Steve Rogers' journey to becoming Captain America makes for a fascinating origins story. Chris Evans (FANTASTIC FOUR) gives a fine and convincing performance as the sensitive young man fiercely opposed to bullies, and he is ably supported by Tommy Lee Jones, Stanley Tucci, Haley Atwell and Dominic Cooper as Phillips, Erskine, Carter and Stark respectively. Stanley Tucci's Erskine has a wonderful comic interchange early on with Rogers over a bottle of schnapps that quickly and efficiently establishes a bond that pays off a few scenes later. It's a shame no comparable emotional bond was created between Rogers and best friend Bucky (Gossip Girl's Sebastian Stan).
I loved the sepia-tinted 1940s production design, the costumes, the hair, and the sheer atmosphere of it all. And whoever CGI-morphed Chris Evans head onto a short, weedy body deserves much credit because the work is utterly seamless. I also loved the make-up that transforms Hugo Weaving's mad Nazi into the evil head of Hydra, Red Skull - intent on using the power of the Norse Gods to unleash war on the entire earth. In fact, just for the nostalgic look of the film - half Indiana Jones - half Watchmen flashback - this is probably my favourite superhero film of the summer, alongside the X-MEN movie. It turned out to be, rather to my surprise, a wonderfully well-made, beautifully-imagined, and Whedon-witty movie.
That said, the movie does have its faults. The Bucky storyline doesn't pay off in the way it should. The final third is dull. Peggy Carter has the beginnings of a great character - a feisty, bright woman. But what's she there fore apart from to look good? Stark builds shit; Phillips commands shit; everyone else fights shit; but Carter just pouts. I mean, what is this agent really meant to be doing? Is she a scientist? A military mind? What? Poor writing. Similarly, the politically correct side-kicks are fine, but where is the moral clarity that should come with a fight against the Nazis. Oh but I forget. We're not really fighting the Nazis are we - but some weird ambiguous generally evil guy, who's harder to get a grip on, or care about. Speaking of which, I really do wonder at director Joe Johnston's (THE WOLFMAN, JURASSIC PARK III) indulgence in allowing Hugo Weabing to do the entire film with a German accent that sounds uncannily like Werner Herzog. It was so pitch perfect that is seriously took me out of the movie in every scene - undercutting the serious subject-matter and high emotional stakes.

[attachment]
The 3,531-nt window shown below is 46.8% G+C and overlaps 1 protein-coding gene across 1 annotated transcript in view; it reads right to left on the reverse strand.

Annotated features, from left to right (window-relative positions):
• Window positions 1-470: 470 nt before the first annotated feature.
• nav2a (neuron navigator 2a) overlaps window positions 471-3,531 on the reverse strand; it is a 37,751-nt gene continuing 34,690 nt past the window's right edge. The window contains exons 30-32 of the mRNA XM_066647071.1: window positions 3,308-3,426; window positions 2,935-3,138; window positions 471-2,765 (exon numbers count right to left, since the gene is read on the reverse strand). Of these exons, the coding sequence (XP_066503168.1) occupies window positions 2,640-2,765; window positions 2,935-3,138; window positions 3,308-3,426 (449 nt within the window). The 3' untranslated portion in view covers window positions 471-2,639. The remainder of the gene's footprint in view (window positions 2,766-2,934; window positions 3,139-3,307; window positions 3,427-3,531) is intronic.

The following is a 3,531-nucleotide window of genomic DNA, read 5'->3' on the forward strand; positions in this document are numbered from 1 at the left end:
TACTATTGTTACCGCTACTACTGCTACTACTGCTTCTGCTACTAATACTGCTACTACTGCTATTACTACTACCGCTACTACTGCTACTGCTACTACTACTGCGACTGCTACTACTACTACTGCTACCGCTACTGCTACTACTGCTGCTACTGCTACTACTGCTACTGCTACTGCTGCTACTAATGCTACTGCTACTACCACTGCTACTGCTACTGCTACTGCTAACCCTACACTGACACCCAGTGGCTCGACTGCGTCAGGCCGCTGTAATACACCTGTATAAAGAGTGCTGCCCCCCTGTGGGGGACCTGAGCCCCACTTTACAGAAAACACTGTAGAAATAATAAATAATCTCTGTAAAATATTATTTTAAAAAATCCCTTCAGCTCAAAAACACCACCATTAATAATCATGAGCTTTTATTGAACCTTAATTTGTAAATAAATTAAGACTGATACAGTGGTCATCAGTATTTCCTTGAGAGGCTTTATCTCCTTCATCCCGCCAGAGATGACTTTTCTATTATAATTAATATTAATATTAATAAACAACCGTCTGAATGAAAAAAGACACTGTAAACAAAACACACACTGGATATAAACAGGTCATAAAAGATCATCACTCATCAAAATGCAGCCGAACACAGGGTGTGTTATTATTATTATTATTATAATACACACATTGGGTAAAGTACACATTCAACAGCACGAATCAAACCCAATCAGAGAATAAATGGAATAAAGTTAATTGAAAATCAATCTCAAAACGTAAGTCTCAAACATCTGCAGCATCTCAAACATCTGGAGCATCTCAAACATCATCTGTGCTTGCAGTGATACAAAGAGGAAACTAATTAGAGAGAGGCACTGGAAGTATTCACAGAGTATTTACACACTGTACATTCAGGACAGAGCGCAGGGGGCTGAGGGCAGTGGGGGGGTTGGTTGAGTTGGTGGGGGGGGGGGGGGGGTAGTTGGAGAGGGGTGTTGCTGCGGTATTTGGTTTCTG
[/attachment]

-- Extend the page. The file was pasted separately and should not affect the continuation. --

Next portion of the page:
CAPTAIN AMERICA: THE FIRST AVENGER is on release in Canada, Italy, Poland, the US, Iceland, the Philippines, Argentina, Australia, Malaysia, the Netherlands, Peru, Russia, Singapore, Slovenia, Thailand, Armenia, Brazil, Colombia, Estonia, India, Ireland, Lithuania, Mexico, Panama, Paraguay, Taiwan and the UK. It opens next weekend in Hong Kong, Hungary, Israel, Portugal and Spain. It opens on August 12th in Denmark, Norway and Sweden. It opens on August 17th in Belgium, France, Germany and Finland. It opens on September 1st in Greece, the UAE and Turkey. It opens in Japan on October 15th.